- SMB Spotlight
The UK government’s former chief information officer has defended the rights of nations to gather data and spy on citizens, although warned that there must be clear oversight into these practices.
John Suffolk, who left a post in the UK government in 2011 to become global cyber security officer for Chinese vendor Huawei, wrote in a blog post that nations must have the ability to scan data and try to protect citizens from any threats.
“I am quite clear I want my government to have as much data as possible. I want them to have the tools, techniques and resources to mine this data to stop a terrible event from occurring – stopping one event is good enough for me,” he said.
However, he admitted that it was vital that policies were in place from the highest level to protect private businesses from becoming government pawns.
“Having said that I want the legal frameworks to be in place, I want transparency, I want oversight and I do not want my government (or any government) to cross the line and weaken security for all by building in backdoors, weakening crypto or any of the shenanigans that have occurred with the American tech industry,” he said.
“The moment we confuse the role of the state in national security and the private sector in national security we are all doomed to a life where there are no holds barred.”
Nevertheless, Suffolk said that given the needs of governments to gather data, and the fact that many systems in use do not have the highest levels of protection, the ability for spy agencies to access data should not come as a huge surprise.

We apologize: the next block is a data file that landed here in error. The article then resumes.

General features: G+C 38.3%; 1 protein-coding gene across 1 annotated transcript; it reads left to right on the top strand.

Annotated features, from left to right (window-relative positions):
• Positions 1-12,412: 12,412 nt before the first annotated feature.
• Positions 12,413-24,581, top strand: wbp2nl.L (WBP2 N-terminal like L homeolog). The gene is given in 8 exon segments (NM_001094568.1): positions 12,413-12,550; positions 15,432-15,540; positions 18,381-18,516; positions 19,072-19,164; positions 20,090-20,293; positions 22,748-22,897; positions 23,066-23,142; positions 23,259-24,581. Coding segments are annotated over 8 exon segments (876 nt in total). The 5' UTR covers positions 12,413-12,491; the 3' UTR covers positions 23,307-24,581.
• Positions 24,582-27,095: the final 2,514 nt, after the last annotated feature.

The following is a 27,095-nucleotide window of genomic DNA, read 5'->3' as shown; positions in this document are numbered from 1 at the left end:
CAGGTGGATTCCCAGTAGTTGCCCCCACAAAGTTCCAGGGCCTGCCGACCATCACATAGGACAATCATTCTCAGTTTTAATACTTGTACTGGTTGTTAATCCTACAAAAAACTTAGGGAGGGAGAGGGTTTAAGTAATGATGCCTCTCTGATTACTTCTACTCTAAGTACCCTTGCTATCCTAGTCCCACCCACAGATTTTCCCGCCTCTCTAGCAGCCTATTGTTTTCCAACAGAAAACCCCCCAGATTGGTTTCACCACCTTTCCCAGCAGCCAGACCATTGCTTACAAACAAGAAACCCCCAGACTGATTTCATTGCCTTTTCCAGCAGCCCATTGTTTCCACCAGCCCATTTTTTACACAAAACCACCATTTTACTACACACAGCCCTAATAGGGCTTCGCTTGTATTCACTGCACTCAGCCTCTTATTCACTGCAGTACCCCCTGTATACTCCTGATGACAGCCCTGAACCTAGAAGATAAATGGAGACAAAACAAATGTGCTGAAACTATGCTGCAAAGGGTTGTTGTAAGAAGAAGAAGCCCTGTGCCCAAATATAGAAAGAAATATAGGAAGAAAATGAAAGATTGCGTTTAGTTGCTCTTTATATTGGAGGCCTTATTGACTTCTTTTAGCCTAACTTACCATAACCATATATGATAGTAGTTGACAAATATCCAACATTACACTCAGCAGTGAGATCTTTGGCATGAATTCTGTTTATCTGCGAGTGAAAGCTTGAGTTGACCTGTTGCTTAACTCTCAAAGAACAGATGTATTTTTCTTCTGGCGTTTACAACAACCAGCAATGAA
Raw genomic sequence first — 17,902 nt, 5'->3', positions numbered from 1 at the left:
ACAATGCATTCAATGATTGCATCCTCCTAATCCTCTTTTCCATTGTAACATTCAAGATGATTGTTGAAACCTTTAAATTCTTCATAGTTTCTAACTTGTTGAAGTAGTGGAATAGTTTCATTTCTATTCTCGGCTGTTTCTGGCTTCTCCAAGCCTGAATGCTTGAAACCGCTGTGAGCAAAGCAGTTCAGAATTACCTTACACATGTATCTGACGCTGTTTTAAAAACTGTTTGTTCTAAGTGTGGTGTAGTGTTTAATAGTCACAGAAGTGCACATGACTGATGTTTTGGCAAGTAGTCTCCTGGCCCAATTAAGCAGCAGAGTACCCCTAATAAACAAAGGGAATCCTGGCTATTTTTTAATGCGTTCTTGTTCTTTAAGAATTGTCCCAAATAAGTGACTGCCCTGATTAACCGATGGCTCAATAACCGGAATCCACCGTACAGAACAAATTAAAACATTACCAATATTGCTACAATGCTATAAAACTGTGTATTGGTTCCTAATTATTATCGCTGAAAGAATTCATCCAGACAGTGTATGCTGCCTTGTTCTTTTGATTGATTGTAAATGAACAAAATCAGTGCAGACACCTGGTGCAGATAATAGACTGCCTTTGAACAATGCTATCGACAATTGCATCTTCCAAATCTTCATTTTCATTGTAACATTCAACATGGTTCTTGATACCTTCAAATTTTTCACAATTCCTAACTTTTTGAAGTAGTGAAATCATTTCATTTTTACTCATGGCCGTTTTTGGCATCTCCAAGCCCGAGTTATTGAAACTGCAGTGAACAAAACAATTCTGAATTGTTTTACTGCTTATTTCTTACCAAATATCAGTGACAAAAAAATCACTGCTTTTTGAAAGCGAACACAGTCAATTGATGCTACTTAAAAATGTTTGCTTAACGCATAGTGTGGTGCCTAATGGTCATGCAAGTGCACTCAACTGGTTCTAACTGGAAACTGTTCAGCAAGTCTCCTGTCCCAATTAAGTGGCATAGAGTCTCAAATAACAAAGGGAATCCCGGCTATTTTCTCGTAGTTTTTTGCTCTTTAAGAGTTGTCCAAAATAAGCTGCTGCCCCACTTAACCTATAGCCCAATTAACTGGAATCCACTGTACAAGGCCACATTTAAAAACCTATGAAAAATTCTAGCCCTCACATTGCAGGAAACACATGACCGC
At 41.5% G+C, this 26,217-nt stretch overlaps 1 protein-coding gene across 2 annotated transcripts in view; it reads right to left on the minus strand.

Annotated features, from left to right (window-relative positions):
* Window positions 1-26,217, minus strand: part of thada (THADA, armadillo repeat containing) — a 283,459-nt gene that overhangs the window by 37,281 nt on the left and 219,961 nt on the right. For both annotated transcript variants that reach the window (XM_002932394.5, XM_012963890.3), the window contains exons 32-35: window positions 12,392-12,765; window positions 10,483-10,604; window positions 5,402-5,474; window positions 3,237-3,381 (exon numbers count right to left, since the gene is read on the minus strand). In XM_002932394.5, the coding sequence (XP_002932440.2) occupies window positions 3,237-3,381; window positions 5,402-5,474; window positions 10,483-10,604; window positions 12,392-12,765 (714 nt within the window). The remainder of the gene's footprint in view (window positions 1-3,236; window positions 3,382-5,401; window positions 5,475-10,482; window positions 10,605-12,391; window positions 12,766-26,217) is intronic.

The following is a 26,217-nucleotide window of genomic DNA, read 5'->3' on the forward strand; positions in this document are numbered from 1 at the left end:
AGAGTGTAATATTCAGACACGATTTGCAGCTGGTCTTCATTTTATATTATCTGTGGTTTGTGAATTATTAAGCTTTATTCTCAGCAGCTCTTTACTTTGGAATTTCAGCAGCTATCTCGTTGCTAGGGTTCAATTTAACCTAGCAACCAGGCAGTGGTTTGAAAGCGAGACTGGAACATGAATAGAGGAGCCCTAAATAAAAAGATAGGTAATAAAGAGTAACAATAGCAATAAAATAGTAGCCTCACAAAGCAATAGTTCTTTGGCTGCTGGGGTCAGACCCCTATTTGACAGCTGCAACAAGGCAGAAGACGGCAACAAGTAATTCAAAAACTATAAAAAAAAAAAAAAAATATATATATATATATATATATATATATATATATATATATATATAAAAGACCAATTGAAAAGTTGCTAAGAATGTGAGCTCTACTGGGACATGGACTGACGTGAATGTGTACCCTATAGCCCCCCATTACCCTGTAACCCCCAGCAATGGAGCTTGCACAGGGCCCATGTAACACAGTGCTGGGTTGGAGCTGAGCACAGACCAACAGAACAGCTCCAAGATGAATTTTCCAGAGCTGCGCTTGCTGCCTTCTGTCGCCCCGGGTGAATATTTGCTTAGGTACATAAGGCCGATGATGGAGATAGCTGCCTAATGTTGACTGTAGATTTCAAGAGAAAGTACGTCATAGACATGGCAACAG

“In summary we need a little more realism about what security agencies do and their capability to attack and breach the security of companies and governments through any vendor’s equipment,” he said.
“No government will demand that every technology system they operate runs at top secret. No company will demand that every system they run is at top secret and few citizens will demand their phone, tablet, PC, etcetera runs at top secret. So we should not be surprised that the NSA has a catalogue of tools and techniques to break into vendors' equipment given this is what they do.”
Suffolk also used the revelations from the PRISM spying scandal and its fallout to urge the security sector to come together and work harder to improve standards.
“There are no internationally agreed security standards; there are no agreed standards on product verification; there are no agreed internal laws or standards of behaviour for governments to operate in the digital world," he said.
"In our view, it is paramount that the entire ecosystem of governments, industry and end users step up to collectively work on the problems and challenges we will face in the future.”
The comments come a few days after more data concerning the NSA's spying agenda was made public, with claims that it is working on a quantum computer to have the ability to crack any encryption codes.